- Mechitzah Sephardi - utilizes the traditional liturgy and worships in the Sephardi tradition, with an emphasis on lively music. Females and males sit separately, and the service is led by males.
- Masorti - based upon the concept of a daily chiyyuv (obligation) for prayer, Masorti utilizes the complete, traditional Ashkenazi liturgy. Seating is mixed, and females and males participate equally.
Middle School students gain confidence in themselves when they perform before a supportive audience, learn to work as a team, and enhance their creativity. There are a wide variety of opportunities for Middle School students in the performing arts — the Middle School musical, seasonal concerts, and many special assemblies and programs.
Collage is the middle school magazine that meets during club period once a week. Students submit written stories, poems, drawings, photography and works of art for the magazine. The magazine is published at the end of the school year.
The middle school emphasizes the importance of being a mentsch by exploring topics in regularly scheduled advisory sessions related to interpersonal communications, communal responsibility, friendship, respect, striving for growth and more. These sessions happen across a grade and are driven by our guidance department. Academic advising topics are also covered in some of these sessions.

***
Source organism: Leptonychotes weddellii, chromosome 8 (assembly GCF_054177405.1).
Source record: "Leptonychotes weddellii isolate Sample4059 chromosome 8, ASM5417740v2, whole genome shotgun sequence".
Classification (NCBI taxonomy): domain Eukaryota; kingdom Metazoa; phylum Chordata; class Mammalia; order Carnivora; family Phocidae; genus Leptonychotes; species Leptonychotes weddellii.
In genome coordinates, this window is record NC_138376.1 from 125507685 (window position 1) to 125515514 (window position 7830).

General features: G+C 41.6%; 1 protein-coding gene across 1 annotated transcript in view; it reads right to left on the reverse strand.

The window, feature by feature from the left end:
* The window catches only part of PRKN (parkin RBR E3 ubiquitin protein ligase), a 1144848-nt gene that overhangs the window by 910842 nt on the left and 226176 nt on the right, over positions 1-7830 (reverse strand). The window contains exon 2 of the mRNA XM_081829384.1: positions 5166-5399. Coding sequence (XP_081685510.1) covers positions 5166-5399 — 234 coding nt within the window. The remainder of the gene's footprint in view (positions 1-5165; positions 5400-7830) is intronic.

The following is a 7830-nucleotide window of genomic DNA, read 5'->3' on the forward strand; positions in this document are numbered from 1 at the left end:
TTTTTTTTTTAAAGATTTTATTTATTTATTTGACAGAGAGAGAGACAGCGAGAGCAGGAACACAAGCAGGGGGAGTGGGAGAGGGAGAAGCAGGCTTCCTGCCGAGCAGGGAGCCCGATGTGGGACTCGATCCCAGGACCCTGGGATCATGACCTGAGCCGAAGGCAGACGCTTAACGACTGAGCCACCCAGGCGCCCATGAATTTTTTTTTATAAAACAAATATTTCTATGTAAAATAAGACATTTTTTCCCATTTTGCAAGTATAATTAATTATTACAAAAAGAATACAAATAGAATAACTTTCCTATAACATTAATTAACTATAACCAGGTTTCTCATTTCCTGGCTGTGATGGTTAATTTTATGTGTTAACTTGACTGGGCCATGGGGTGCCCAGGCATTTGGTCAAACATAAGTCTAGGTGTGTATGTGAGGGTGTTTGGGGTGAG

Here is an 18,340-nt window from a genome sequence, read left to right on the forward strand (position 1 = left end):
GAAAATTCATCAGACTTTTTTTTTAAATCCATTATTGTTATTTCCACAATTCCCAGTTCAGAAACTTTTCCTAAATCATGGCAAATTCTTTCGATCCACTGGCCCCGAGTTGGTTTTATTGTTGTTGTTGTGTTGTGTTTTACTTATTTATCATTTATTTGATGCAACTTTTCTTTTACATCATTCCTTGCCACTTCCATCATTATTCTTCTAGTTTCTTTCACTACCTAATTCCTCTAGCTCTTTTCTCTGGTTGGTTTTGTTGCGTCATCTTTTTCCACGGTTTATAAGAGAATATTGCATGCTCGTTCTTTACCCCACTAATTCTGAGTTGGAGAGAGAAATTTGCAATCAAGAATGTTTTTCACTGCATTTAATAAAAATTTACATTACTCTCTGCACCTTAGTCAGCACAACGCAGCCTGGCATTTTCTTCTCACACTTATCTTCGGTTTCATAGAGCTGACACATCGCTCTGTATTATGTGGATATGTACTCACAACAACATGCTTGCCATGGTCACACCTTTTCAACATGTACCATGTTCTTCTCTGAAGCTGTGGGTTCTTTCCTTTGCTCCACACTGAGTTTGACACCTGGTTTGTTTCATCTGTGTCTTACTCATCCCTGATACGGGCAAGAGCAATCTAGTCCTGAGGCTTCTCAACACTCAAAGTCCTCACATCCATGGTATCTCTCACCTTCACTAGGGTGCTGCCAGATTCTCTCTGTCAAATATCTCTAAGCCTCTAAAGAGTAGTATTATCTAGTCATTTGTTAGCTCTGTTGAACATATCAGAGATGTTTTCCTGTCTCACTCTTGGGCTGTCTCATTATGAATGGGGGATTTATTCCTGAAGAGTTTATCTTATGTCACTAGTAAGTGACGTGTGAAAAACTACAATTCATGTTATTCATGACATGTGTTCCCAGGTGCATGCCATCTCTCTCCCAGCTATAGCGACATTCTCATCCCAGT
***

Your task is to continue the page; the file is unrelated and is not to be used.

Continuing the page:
Middle School is an important time to provide children the space to begin considering their own views and beliefs within a framework that encourages educated and informed opinions. Across the middle school experience we provide opportunities for students to express their thoughts, share their perspectives and reflect on what they know as they consider what else they need to learn and discover in order to shape their identity and spiritual selves.
Our middle school features a 1:1 ratio of guidance counselors to grades. The counselors' objective is to help students emerge from their CESJDS experience as responsible, caring, and self-directed young adults who are ready to meet the challenges of today's society.